# Proof of convolution theorem for Laplace transform

The convolution theorem for Laplace transform states that $$\mathcal{L}\{f*g\}=\mathcal{L}\{f\}\cdot\mathcal{L}\{g\}.$$ The standard proof uses Fubini-like argument of switching the order of integration: $$\int_0^\infty d\tau \int_{\tau}^\infty e^{-st}f(t-\tau)g(\tau)\,dt=\int_0^\infty dt\int_0^te^{-st}f(t-\tau)g(\tau)\,d\tau$$ Fubini's theorem says that one can switch the order of integration. But what we have in the iterated integrals are not integrals, but limits of integrals (i.e., improper integrals). Are we justified to treat them like "proper" integrals and switch their order?

• Fubini is generally proven using Lebesgue integration which just needs the double integral to be absolutely convergent, with no limiting process at infinity being involved.
– Ian
Nov 5, 2019 at 10:45

\begin{align*}\mathcal{L}\{f\}({s})\cdot\mathcal{L}\{g\}({s})&=\left(\int_0^\infty e^{-{s}t}{f}(t)\,dt\right)\left(\int_0^\infty e^{-{s}u}{g}(u)\,du\right)\\ &=\lim_{{{L}}\to\infty}\left(\int_0^{{L}}e^{-{s}t}{f}(t)\,dt\right)\left(\int_0^{{L}}e^{-{s}u}{g}(u)\,du\right) \end{align*} By Fubini's theorem, \begin{align*}\left(\int_0^{{L}}e^{-{s}t}{f}(t)\,dt\right)\left(\int_0^{{L}}e^{-{s}u}{g}(u)\,du\right)&=\int_0^{{L}}\int_0^{{L}}e^{-{s}(t+u)}{f}(t){g}(u)\,dt\,du\\ &=\iint_{R_{{L}}}e^{-{s}(t+u)}{f}(t){g}(u)\,dt\,du, \end{align*} where $$R_{{L}}$$ is the square region $$0\leq t\leq {{L}},\qquad 0\leq u\leq {{L}}.$$ Let $$T_{{L}}$$ be the triangular region $$0\leq t\leq {{L}},\qquad 0\leq u\leq {{L}},\qquad t+u\leq {{L}}.$$ Provided that $${f}$$ and $${g}$$ are bounded by exponential functions, $$\lim_{{{L}}\to\infty}\iint_{R_{{L}}}e^{-{s}(t+u)}{f}(t){g}(u)\,dt\,du=\lim_{{{L}}\to\infty}\iint_{T_{{L}}}e^{-{s}(t+u)}{f}(t){g}(u)\,dt\,du.$$ Now, the function $$\varphi(v,u)=(v-u,u)$$ maps $$D_{{L}}$$ bijectively onto $$T_{{L}}$$, where $$D_{{L}}$$ is the triangular region $$0\leq v\leq {{L}},\qquad 0\leq u\leq {{L}},\qquad v\geq u.$$ The component functions of $$\varphi$$ are $$t(v,u)=v-u\qquad\mbox{and}\qquad u(v,u)=u,$$ so the Jacobian of $$\varphi$$ is $$J\varphi=\det\begin{bmatrix}t_v&t_u\\u_v&u_u\end{bmatrix}=\det\begin{bmatrix}1&-1\\0&1\end{bmatrix}=1.$$ Hence, $$\iint_{T_{{L}}}e^{-{s}(t+u)}{f}(t){g}(u)\,dt\,du=\iint_{D_{{L}}}e^{-{s}v}{f}(v-u){g}(u)\,dv\,du.$$ By Fubini's theorem, \begin{align*}&\iint_{D_{{L}}}e^{-{s}v}{f}(v-u){g}(u)\,dv\,du=\int_0^{{L}}\int_0^ve^{-{s}v}{f}(v-u){g}(u)\,du\,dv\\ \\ &=\int_0^{{L}}e^{-{s}v}\int_0^v{f}(v-u){g}(u)\,du\,dv=\int_0^{{L}}e^{-{s}v}({f}\ast{g})(v)\,dv. \end{align*} Hence, \begin{align*}\lim_{{{L}}\to\infty}\iint_{D_{{L}}}e^{-{s}v}{f}(v-u){g}(u)\,dv\,du&=\lim_{{{L}}\to\infty}\int_0^{{L}}e^{-{s}v}({f}\ast{g})(v)\,dv\\ \\ &=\int_0^\infty e^{-{s}v}({f}\ast{g})(v)\,dv\\ \\ &=\mathcal{L}\{{f}\ast{g}\}({s}). \end{align*}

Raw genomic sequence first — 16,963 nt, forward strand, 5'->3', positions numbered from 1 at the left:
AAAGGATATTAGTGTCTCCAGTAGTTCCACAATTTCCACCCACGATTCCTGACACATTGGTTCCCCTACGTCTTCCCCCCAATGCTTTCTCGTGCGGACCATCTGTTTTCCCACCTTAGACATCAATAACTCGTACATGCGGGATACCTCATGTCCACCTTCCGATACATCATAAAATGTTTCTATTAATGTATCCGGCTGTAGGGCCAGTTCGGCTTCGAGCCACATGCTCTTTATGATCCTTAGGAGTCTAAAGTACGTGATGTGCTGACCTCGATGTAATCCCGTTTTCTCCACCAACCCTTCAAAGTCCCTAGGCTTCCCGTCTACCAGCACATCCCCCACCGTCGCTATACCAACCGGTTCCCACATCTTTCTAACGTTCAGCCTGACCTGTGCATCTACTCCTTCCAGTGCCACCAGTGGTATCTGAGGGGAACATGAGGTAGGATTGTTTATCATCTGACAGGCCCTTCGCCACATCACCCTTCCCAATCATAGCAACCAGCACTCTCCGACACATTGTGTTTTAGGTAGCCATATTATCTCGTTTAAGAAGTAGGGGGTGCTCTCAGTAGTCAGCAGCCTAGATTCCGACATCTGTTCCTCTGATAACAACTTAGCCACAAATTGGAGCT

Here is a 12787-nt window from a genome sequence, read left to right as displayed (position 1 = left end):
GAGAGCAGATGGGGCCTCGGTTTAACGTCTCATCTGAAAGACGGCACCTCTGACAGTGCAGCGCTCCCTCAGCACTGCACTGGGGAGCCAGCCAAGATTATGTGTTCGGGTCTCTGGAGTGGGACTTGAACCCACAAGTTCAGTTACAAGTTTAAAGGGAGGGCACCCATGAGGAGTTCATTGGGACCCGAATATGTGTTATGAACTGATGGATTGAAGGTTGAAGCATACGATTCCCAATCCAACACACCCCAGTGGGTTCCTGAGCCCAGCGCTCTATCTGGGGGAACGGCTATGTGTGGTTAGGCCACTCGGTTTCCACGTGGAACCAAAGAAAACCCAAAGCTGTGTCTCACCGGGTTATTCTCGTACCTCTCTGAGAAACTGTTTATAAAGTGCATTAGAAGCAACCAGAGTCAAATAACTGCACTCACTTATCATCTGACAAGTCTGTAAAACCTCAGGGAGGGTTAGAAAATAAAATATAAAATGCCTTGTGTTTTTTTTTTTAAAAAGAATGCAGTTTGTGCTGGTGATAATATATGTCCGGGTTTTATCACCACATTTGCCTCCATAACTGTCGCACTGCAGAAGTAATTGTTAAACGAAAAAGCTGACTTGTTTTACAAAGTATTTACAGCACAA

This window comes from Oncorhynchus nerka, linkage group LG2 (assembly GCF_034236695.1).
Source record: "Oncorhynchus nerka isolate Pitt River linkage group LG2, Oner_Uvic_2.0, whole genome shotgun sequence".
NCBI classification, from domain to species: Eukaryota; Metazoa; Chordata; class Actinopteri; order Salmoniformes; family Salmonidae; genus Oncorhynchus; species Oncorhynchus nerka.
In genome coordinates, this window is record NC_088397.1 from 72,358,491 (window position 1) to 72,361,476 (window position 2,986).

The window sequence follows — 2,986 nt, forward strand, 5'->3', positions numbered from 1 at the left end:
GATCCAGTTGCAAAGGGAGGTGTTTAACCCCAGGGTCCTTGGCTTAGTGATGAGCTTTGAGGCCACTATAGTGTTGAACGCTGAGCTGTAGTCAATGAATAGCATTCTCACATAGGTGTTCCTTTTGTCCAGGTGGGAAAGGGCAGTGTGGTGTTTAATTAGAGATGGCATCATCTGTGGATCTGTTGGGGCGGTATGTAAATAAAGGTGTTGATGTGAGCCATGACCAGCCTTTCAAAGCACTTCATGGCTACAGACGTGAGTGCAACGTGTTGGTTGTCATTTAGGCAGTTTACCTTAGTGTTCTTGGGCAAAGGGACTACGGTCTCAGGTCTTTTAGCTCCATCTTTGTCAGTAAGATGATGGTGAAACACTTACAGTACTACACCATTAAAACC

• I know its super late but could you tell me why $$\lim_{{{L}}\to\infty}\iint_{R_{{L}}}e^{-{s}(t+u)}{f}(t){g}(u)\,dt\,du=\lim_{{{L}}\to\infty}\iint_{T_{{L}}}e^{-{s}(t+u)}{f}(t){g}(u)\,dt\,du$$@ashpool. How the integration over square region are same with triangle region? Jul 11, 2021 at 6:08
• The integrations over $R_L$ and $T_L$ may be different, but their limits are the same; see Lax & Terrel's Multivariable Calculus with Applications, section 6.5. Jul 12, 2021 at 2:21